Since my first photography class, taken as a journalism student in 2000, I have enjoyed both the quiet comfort and intense creativity of seeing the world through the lens of a camera. A focus on nature and wildlife photography over the past decade or so has inspired me to reconnect to the child-like joy of observing the miracle of our natural world.

I consider myself very fortunate to live in Lethbridge, Alberta, close to some of the most diversified environments in the world. From the stark, desert-like climate of the east to the lush forests of the west, the landscape of Alberta is as varied and unique as its animal (and human) inhabitants.

I have taught wildlife photography for Mount Royal University’s Continuing Education Program, presented for World Animal Day events and various Camera Clubs and had photo exhibitions at the Human 360 Clinic and Essentia Organic Mattress Store.

A passionate animal-lover, writer and photographer, my goal is to inspire people to connect to our natural world from a place of deep respect and appreciation. I believe grounding ourselves within the intricate yet simplistic beauty of our non-human counterparts allows us to see our true place within the larger structure of biodiversity. I believe connecting to our natural environment encourages more compassionate human behaviour.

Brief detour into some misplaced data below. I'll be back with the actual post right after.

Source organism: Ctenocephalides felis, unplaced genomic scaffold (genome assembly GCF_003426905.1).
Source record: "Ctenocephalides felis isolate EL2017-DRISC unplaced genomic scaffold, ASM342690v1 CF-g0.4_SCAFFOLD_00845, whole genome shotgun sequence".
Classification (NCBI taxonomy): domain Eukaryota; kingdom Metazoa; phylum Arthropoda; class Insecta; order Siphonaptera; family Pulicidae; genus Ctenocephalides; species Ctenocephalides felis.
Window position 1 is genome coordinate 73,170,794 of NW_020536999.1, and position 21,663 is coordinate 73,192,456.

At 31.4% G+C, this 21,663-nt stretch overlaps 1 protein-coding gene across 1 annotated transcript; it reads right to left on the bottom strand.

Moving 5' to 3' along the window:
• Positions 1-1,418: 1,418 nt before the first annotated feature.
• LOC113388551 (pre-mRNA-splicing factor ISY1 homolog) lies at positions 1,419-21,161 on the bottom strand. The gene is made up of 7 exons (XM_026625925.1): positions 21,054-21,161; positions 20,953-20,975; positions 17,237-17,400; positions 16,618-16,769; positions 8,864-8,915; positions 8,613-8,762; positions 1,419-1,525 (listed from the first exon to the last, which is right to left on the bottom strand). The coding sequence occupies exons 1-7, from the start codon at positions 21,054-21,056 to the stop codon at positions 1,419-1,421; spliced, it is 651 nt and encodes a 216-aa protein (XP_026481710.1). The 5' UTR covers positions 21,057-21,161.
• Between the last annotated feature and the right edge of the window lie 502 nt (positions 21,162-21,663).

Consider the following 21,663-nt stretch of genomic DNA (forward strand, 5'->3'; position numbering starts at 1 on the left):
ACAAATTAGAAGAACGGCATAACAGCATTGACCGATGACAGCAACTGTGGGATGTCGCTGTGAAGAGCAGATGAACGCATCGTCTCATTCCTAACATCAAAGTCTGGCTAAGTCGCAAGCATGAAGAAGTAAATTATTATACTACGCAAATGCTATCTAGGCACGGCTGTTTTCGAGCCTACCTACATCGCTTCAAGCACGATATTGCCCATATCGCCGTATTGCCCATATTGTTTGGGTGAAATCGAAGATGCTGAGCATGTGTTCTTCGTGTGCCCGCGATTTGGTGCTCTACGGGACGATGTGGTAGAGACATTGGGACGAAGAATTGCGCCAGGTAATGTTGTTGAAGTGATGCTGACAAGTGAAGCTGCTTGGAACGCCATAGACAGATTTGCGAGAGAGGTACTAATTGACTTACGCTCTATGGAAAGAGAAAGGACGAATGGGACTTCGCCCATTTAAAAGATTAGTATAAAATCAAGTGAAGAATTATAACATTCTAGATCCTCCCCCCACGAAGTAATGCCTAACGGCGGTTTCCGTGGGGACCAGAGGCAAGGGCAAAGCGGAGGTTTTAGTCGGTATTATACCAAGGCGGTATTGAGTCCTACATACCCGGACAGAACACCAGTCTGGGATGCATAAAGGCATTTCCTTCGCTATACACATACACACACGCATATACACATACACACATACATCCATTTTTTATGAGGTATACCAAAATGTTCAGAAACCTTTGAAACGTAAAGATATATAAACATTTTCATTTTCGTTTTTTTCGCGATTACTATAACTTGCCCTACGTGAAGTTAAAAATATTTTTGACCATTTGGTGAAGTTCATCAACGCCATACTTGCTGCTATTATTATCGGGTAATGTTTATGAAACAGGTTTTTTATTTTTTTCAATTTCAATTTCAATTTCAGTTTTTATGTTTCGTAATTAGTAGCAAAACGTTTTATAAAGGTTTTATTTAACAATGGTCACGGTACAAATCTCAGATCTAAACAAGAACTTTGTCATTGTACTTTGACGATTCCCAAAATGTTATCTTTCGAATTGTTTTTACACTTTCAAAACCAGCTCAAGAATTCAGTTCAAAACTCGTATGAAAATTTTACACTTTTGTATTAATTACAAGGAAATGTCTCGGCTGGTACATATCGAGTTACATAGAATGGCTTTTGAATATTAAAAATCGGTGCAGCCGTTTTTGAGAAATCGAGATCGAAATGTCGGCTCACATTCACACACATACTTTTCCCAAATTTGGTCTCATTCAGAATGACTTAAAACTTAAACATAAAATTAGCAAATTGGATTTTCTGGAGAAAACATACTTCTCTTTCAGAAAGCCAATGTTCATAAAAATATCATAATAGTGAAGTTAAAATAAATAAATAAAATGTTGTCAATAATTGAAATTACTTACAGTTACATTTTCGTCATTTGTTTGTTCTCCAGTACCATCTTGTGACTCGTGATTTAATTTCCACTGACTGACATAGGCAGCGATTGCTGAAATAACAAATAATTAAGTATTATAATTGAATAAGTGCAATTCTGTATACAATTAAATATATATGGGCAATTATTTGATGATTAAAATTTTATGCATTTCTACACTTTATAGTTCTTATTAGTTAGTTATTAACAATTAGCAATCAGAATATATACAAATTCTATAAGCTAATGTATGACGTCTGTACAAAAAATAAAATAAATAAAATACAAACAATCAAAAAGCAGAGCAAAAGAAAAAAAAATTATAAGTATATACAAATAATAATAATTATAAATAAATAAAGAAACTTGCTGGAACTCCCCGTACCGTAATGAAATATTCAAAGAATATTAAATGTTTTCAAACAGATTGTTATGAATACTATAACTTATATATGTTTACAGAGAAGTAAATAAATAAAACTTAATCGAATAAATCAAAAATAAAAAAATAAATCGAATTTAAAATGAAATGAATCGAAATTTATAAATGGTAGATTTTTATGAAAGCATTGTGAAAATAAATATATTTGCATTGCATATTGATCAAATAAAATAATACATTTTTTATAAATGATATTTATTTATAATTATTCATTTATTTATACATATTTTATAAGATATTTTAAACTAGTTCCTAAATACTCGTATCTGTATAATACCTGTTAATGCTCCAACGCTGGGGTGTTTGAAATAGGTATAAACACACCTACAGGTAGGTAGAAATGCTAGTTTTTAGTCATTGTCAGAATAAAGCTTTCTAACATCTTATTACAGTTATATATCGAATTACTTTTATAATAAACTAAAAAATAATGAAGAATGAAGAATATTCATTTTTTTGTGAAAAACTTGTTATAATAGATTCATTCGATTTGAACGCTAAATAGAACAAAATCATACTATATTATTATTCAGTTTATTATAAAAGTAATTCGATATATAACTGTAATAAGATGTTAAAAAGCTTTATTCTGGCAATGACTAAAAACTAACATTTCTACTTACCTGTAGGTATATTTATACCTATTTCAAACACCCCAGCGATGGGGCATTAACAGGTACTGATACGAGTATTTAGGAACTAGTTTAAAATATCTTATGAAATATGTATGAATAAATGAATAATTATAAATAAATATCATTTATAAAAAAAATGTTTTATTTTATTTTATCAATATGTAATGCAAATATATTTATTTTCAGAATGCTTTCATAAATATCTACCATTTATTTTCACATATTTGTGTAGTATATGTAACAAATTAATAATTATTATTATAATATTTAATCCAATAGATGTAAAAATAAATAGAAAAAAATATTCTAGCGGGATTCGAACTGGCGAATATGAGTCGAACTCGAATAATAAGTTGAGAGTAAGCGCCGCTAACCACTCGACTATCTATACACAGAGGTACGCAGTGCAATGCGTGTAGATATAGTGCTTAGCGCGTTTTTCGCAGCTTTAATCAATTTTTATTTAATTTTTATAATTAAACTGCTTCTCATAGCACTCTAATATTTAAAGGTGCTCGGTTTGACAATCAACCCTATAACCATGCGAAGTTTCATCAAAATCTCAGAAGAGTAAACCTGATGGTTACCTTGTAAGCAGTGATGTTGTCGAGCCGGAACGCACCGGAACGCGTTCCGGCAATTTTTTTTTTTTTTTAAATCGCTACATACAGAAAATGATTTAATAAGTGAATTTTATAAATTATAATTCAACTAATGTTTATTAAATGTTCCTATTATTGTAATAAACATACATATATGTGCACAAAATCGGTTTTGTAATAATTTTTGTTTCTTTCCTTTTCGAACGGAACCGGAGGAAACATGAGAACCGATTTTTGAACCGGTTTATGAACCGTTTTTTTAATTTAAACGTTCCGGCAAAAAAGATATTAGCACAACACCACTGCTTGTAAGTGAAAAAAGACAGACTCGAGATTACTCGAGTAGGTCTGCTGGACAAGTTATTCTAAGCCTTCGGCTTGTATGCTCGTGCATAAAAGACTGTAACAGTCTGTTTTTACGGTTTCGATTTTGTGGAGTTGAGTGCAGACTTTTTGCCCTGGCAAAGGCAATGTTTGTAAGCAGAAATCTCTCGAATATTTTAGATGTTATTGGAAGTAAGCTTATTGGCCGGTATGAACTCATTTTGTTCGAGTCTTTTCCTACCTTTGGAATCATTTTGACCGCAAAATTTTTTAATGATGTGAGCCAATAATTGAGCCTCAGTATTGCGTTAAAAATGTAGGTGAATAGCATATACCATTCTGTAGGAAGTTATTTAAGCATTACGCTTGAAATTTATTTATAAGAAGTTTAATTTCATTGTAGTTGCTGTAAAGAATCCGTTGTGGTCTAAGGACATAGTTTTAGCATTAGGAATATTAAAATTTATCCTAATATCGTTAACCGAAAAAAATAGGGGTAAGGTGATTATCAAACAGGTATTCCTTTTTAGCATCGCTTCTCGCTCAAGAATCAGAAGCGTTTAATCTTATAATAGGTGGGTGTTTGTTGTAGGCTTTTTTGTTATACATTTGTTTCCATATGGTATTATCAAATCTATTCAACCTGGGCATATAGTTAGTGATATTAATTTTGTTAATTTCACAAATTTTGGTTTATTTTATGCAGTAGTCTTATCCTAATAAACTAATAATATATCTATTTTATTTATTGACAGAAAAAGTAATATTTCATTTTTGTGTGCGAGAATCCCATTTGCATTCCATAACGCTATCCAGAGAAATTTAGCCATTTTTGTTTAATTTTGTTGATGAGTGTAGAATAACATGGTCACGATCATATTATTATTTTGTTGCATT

I earned a Master’s Degree in Photography – Visual Communications in June 2020.

Presentations, Media Appearances and Photo Exhibitions

NEW! Presented Consciously Exploring your Natural Habitat for The Walrus, Canada’s Conversation on March 5, 2020

My Wildlife Photography Ethics

Photographing Toads at Summit Lake, BC

I believe there is a fine balance between appreciation and disturbance when it comes to wildlife. When photographing and observing wildlife, it is always my goal to have as little impact as possible. This means not interfering with an animal’s natural behaviour – I do not practice baiting and try not to scare or stress out the animal by prompting it to look up/run/fly, etc. Keeping a safe distance and being aware of signs of stress is important.

It is easy to slip up, to let the excitement of seeing beautiful creatures over-ride my common sense. I suspect even the most seasoned photographers would admit to making mistakes on occasion. But the key is to be vigilant – to always evaluate my actions in every encounter. If I can leave an animal knowing I had as little impact as possible, I am a one happy camper. If I make a mistake, I need to strive do better next time.

I hope you enjoy my site and feel free to contact me with any comments or questions.

Here’s to loving life and everything wild! 🙂

Kerri Martin

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